Artist Alan Bur Johnson natural motifs often. However, this may be his work at its most creepy. Johnson’s Progeny series begins with photographs of winged insects. The photographs are transferred to transparencies and affixed to the wall using insect pins. Progeny allows viewers to inspect the insects up close, afford creatures we’d otherwise dispose of more time, and give some thought to taxonomy, the exercise of classification. Interestingly his statement says in part:
“Whether an image, memory or specimen, each is meticulously dissected, altered and restructured. Referencing physical structures and the pulse of living cycles, his work documents fleeting occurrences, which typically transpire unnoticed.”
Food art. It’s everywhere. Yesterday I posted Emily Blincoe’s mouthwatering candy arrangements and today I’m posting these, well, not-so-mouthwatering photographs of fast food. Jon Feinstein’sFast Food series is meant to expose the viewer to the repulsive aesthetics of the processed and chemicalized food marketed to us with an opposite aesthetic. Feinstein creates these images by taking still-warm fast food and placing them on a scanner, creating a stark black background and giving rise to a bit of condensation from some of the food. Each photograph is named for the amount of fat grams in each food, giving the series a scientific method of organizing and labeling them. After years of creating these images, Feinstein still craves fast food every now and again, a paradox that is not uncommon among his viewers.“I remember at the opening many gallery-goers responding that while their initial reaction was to be repulsed, something about the images also made them hungry.” (via)
Pablo Picasso once said, “every child is an artist, the problem is staying an artist when you grow up.” The owners of Oh’ My Neko take this quote to heart, honoring children as artistic masterminds behind some pretty unique dolls . . . and this goes for everyone, not just a select few, as this would negate the purpose: each young vision is valuable and translatable. For only 35€ each, your child’s hipster princess, lunatic lady monster, or clowny bug can spring to plushy life. Check out the gallery after the jump to see some more pretty adorable examples.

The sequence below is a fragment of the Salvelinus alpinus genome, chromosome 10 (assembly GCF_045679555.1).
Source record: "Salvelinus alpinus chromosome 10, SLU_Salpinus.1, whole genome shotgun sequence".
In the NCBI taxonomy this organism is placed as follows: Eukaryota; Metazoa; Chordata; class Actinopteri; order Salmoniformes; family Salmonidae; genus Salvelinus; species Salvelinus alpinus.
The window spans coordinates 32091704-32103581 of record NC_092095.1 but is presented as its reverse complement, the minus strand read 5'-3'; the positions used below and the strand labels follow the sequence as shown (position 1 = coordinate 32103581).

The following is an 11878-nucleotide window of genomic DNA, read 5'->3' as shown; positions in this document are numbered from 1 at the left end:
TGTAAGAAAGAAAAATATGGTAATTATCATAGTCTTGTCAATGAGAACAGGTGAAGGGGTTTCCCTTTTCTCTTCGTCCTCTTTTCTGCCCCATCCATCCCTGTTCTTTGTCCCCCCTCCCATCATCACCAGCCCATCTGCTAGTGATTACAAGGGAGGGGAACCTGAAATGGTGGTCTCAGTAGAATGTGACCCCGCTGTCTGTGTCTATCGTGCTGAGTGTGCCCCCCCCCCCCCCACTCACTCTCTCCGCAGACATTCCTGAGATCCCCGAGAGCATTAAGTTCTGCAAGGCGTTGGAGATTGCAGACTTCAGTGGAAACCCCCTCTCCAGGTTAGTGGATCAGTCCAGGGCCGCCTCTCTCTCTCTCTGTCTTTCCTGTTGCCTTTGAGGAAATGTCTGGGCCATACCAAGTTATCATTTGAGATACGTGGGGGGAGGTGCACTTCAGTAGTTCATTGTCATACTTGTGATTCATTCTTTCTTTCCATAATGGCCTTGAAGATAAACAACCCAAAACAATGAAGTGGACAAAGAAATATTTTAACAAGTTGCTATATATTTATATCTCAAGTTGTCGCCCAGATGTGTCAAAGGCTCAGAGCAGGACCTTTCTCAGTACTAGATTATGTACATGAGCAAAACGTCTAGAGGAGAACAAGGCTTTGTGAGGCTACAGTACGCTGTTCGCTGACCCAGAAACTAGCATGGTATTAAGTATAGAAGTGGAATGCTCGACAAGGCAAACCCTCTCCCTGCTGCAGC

The highly detailed paintings of Valerio Carrubba offer an unexpected combination of styles that strangely complement each other. His scenery and figures seem to emerge from a Renaissance and Baroque tradition. Mysterious hands pull and cut at the flesh revealing each subject’s inner anatomy in a nearly cold way very similar to modern anatomy atlases. The scene as a whole, however, bears the definite influence of surrealism. Carrubba works these various styles and aesthetic sensibilities as skillfully as the oil paint. The boundaries are seamless and carefully worked.
Photographer Emily Blincoe has created a bright, fun, and mouth-watering photo series using a candy color palette. Blincoe’s series features candy grouped by color and meticulously arranged using a background that matches the featured candy’s color. This series provokes a number of sensory experiences related to color and how we perceive the taste, smell, and texture of a candy because of its color. These photographs also bring us back to childhood’s first encounters with the arrangement of candy in sweet shops, and the allure found in shiny unwrapped packages. Some of Blincoe’s other photography also features various neatly-arranged groups of objects. She currently lives in Austin, Texas.
Ariana Page Russell has a hypersensitive skin condition called dermatographia that informs the bulk of her work. Her immune system releases excessive amounts of histamine. If she scratches her skin, this will cause her capillaries to dilate and welts to appear on her skin for about 30 minutes. This gives her enough time draw on her skin before photographing it, capturing a temporary inflammation. She often integrates cut-up photographs of her skin into some of her work, and even creates temporary tattoos out of these images. Russell sees the body as an index of passing time and human experience, and skin as the organ that visually reflects this transience. Russell currently lives in Brooklyn, New York.
Artist Justen Ladda has been living and working in New York City since 1978. His first solo exhibit listed on his resume was in 1980 at the legendary ABC No Rio. His perspective warping style looks surprisingly fresh considering much of it was created throughout the 1980′s. Ladda combines painting with installation to create two-dimensional images that appear to float in space are slip into three dimensions. Using careful proportions, perspectives, and viewpoints, Ladda painstakingly creates image that appear severely warped from all but one angle. He often uses this technique of illusion to arrange for his paintings to interact with their surroundings in ways not often accorded to flat images.
Photojournalist Anthony Karen has a specific and refined talent. Karen’s website mentions that “his passion for photography began in Haiti, where he documented the various Vodou rituals and pilgrimages throughout the country.” Even with this first series Karen displayed a knack for capturing groups of people, specifically those marginalized from larger society. For his latest book White Power, Karen was granted rare access to photograph Ku Klux Klan groups freely. Rather than portray familiar dramatic images of hate, many of the photographs depict mundane daily life, yet are somehow all the more unsettling. Indeed, much of the series’ disconcerting undertones certainly springs from Karen’s ability to capture people with a certain candidness rare in front of a camera lens. [via]